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James M. jones

San Mia San sad.... why did the steel split?

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My first post here , please be gentle and help us lol....Been smithing for many years , made several blades including San Mia and patern welds but experience a new flaw that has me baffled.... working with an apprentice, had him forge welding wrought iron jacket onto O1.... the welding after preparing, went great all clean welds gas forge , power hammer , normalized , and a crack down the center of the o1 length wise , right down the center , splitting or tearing the o1 but not the weld ....round one .....round two flux weld , rinse repeatedly , the crack seemed to disappear when polished, several rounds of normalizing , a quench and temper 430f ,,,, and sone of a birch, that crack came back , just had him grind it back and it seems to go clear through, but the edge seems fine ..... and ..... ????? Something at a loss , been forging o1 a few years with pretty good success, is the iron pulling it apart? ..thanks for any help ..sincerely cute but clueless......image.jpgimage.jpg

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I'm not following the story line in conjunction with the photos. The first pic is of the edge, yes? If so, it definitely looks like a weld flaw between the jacket and the core. The second pic is a little too fuzzy to be certain, but it looks like there are two flaws. One is right by the thumb and looks like a sheared weld, the other is a dark line through the jacket to the core.

InkedInkedimage_opt.jpg

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8 minutes ago, Joshua States said:

I'm not following the story line in conjunction with the photos. The first pic is of the edge, yes? If so, it definitely looks like a weld flaw between the jacket and the core. The second pic is a little too fuzzy to be certain, but it looks like there are two flaws. One is right by the thumb and looks like a sheared weld, the other is a dark line through the jacket to the core.

InkedInkedimage_opt.jpg

Sorry for the poor photos , it,s not a failed weld , it is the O1 split down it,s center, like a peanut butter sandwich separated down the middle with butter stuck to both sides.... like perhaps the shrinking of the wrought on the outside stretched the inside while at that black heat. ....hope that clear things up. 

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OK. So my next question is how hot are you forging? O-1 likes to be forged HOT. Like 1800*F and above hot. 

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92A0B2E3-F094-482D-B80B-4C792FA0B575.jpegThe circled section is simply a grind ding. Here’s a better photo polished and quick etch , the o1 is the dark center wrought is white , a crack right down the middle .... 

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4 minutes ago, Joël Mercier said:

Is it cold rolled or hot rolled O1?

There is such a thing as cold rolled O-1?

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4 minutes ago, James M. jones said:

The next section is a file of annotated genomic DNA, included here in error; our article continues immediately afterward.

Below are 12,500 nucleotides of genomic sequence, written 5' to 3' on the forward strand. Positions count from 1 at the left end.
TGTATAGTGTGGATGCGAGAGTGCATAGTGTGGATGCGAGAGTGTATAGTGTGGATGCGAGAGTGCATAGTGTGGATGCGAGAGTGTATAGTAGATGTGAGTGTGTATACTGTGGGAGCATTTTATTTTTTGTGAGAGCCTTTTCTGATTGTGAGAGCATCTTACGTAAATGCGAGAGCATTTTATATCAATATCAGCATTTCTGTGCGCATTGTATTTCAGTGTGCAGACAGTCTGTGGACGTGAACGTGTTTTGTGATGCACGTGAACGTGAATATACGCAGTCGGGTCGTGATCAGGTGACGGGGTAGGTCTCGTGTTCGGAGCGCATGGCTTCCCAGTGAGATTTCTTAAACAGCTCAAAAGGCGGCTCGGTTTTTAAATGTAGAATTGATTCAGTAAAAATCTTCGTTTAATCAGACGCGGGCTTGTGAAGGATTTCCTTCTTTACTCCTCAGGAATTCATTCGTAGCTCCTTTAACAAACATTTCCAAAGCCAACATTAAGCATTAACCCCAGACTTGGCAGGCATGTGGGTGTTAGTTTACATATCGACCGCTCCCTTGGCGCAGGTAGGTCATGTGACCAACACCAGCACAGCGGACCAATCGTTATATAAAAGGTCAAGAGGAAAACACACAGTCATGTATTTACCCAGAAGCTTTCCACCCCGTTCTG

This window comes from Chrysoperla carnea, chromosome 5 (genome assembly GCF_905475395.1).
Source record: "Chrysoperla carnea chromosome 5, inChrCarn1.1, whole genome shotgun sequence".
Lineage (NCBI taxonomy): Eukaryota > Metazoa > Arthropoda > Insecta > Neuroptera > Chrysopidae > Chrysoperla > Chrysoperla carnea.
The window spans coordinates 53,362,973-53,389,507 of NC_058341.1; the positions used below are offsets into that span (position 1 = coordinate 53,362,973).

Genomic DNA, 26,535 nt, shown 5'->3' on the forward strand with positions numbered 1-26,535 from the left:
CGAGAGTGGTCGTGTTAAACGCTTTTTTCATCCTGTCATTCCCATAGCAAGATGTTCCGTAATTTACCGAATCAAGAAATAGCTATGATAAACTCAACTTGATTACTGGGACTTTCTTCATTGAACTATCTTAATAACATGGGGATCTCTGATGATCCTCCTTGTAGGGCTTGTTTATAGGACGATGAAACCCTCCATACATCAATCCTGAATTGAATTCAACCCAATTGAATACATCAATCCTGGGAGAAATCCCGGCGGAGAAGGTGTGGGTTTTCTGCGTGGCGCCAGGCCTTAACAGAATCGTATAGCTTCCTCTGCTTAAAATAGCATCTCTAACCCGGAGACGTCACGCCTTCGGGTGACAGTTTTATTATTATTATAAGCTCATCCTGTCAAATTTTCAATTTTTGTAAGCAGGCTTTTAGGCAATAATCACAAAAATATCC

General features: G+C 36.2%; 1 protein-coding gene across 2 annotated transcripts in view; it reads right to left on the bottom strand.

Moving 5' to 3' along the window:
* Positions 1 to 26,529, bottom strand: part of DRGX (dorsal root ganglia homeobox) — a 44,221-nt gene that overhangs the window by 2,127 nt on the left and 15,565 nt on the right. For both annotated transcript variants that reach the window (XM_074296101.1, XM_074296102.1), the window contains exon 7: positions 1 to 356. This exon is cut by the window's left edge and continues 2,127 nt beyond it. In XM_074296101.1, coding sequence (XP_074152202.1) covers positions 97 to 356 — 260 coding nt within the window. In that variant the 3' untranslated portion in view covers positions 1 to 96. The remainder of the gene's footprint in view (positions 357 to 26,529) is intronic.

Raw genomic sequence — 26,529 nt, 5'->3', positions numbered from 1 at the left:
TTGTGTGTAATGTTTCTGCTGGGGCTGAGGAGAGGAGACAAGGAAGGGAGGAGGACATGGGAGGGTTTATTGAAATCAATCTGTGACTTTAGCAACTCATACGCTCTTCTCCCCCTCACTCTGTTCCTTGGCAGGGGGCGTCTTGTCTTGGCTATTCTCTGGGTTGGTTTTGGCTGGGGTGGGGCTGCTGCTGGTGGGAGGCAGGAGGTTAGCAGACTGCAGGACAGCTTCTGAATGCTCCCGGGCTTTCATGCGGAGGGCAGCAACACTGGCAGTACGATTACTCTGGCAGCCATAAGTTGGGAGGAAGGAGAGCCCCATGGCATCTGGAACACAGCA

the o1 is the dark center wrought is white , a crack right down the middle .... 

If I had to guess, I would say that is a stress fracture from forging too cold.

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2 minutes ago, Joël Mercier said:

Is it cold rolled or hot rolled O1?

Drill rod forged my start blanks were about 3/8 thick 3 pc x 3/4 , x 3.... , tried to forge it hot like at weld temps , had an apprentice working on it , he did most all , so it,s possibly a cause , had to stop him from hitting it cold a few times... do others here use a o1 with wrought for San mai? Would like to rule out the bad combination theory if possible.

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I have not used these two for San Mai or any forge welding ops. I do not think it's an incompatibility issue though. If it were, it would probably display at the weld lines. O-1 doesn't move as fast under the hammer as WI does, so I would expect the problem would appear in the welds before causing the O-1 to split. 

I use a lot of O-1 drill rod and forge it down for blades. It's my favorite steel. I know some folks use O-1 in Damascus, but I avoid any chromium alloy steels for mine. I know that in theory, it shouldn't matter unless you try welding it to itself, but that's theory. You should get the same coloration and effect using 1095 instead of O-1 and have a much easier welding operation.

Edited by Joshua States

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Now this is something I have some exerience with, as in, I have experienced it.  I make tomahawks and axes, which require what is basically a san mai to do the edge.  When using mild steel and 1095, it always worked with a water quench until one day it was cold.  That quench split the 1095 right down the middle.  It's the same reason katana blades curve, the hard steel contracts before the not-hard part, forcing first a downward curve, then an upward curve.  It's that uoward part that then splits the hardened steel core in san mai and axes.  Use a slower quench, and never put it down during the forging process lest it air harden a bit on a cold surface.

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Another case cracked by Sir Longmire!

:o

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I asked because I've seen some cases of steel splitting in two during the quench. The failures were due to cold rolling issue.

But at this point, I had no idea the steel was from a round and O1 wasn't sold cold rolled. The last batch of steel I bought was 26c3 and it's been cold rolled.

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15 hours ago, Joël Mercier said:

O1 wasn't sold cold rolled.

I don’t know if it is or isn’t. I just don’t remember ever seeing it.

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i remember this being a problem for others with wrought iron and very high carbon or deep hardening steels combined switch to a lower say 1085 or so i think fixes it

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1 hour ago, dragoncutlery said:

i remember this being a problem for others with wrought iron and very high carbon or deep hardening steels combined switch to a lower say 1085 or so i think fixes it